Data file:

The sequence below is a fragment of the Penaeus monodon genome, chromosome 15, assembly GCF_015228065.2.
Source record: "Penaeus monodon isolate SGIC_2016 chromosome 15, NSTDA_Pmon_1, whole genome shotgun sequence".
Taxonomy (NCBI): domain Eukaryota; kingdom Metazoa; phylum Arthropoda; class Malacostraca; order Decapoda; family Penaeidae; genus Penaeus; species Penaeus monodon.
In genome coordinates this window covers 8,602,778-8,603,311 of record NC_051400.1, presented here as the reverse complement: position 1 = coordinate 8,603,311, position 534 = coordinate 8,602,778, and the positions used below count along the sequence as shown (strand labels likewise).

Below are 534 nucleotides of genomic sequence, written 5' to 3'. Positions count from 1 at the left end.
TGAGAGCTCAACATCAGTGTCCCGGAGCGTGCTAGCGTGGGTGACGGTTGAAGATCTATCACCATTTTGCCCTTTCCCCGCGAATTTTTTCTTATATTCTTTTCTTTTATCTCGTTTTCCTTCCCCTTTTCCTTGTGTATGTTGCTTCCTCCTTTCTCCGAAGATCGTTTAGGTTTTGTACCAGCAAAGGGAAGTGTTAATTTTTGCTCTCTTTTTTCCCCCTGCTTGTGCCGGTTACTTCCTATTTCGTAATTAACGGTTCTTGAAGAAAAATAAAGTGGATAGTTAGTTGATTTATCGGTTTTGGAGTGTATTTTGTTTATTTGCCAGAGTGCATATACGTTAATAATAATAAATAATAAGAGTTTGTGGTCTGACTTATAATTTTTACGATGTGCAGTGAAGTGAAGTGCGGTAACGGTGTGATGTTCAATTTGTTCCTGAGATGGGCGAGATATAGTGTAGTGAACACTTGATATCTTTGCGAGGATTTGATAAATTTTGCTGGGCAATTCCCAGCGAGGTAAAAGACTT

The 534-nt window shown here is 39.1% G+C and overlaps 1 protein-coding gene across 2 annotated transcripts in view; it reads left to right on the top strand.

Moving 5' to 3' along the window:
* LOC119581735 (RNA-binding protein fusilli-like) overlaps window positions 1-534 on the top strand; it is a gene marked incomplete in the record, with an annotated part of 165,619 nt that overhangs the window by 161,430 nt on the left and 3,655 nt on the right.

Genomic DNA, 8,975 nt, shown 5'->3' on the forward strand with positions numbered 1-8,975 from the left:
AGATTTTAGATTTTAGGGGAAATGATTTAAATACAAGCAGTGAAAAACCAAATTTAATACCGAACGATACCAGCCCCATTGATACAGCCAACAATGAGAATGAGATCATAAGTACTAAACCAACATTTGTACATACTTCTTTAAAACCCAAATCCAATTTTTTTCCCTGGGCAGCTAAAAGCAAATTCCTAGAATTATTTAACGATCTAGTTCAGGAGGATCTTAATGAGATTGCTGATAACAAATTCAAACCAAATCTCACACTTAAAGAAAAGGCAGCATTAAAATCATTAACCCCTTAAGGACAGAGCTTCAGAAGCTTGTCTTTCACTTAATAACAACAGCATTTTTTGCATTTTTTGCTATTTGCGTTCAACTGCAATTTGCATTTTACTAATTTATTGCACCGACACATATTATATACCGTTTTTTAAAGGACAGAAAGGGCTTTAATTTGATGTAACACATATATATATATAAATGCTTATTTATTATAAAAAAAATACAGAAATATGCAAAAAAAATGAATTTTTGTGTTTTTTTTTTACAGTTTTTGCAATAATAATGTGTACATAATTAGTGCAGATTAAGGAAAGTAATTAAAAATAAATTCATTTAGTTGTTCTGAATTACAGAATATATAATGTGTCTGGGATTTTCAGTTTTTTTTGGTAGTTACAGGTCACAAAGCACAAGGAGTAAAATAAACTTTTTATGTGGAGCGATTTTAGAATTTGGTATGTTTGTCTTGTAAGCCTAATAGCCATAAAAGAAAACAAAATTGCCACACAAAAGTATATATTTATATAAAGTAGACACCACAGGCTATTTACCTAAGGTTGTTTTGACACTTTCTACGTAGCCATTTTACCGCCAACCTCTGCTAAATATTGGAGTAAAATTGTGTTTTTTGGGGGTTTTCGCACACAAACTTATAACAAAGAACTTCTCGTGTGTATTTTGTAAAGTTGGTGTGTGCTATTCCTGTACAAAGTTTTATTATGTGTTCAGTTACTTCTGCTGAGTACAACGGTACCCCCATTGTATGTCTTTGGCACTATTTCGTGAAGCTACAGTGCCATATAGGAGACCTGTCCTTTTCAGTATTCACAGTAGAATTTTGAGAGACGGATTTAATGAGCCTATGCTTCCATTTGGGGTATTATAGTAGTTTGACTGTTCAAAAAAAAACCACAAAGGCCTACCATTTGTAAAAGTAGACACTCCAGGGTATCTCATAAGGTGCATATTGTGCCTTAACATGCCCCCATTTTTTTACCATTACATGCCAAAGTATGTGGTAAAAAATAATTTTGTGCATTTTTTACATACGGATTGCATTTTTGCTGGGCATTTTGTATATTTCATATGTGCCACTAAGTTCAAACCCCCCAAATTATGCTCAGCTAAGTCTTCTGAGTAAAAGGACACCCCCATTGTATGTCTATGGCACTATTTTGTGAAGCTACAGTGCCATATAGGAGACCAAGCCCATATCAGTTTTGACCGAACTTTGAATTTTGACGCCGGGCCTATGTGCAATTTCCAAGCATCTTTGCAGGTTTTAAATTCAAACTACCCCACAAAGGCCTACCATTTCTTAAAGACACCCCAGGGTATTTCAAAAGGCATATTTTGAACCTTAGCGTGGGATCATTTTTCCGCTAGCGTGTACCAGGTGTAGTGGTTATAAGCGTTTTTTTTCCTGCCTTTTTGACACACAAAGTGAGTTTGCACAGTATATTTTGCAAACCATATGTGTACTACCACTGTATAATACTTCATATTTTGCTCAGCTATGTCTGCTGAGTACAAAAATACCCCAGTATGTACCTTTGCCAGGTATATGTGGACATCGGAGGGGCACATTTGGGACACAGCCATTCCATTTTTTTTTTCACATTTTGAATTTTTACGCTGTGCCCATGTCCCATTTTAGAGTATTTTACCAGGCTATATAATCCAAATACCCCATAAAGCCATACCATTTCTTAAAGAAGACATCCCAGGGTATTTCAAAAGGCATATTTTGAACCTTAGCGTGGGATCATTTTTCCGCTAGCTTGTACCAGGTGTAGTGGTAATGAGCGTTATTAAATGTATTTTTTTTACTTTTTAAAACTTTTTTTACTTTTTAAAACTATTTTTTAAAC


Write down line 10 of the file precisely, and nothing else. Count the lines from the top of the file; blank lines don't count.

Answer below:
Genomic DNA, 8,975 nt, shown 5'->3' on the forward strand with positions numbered 1-8,975 from the left: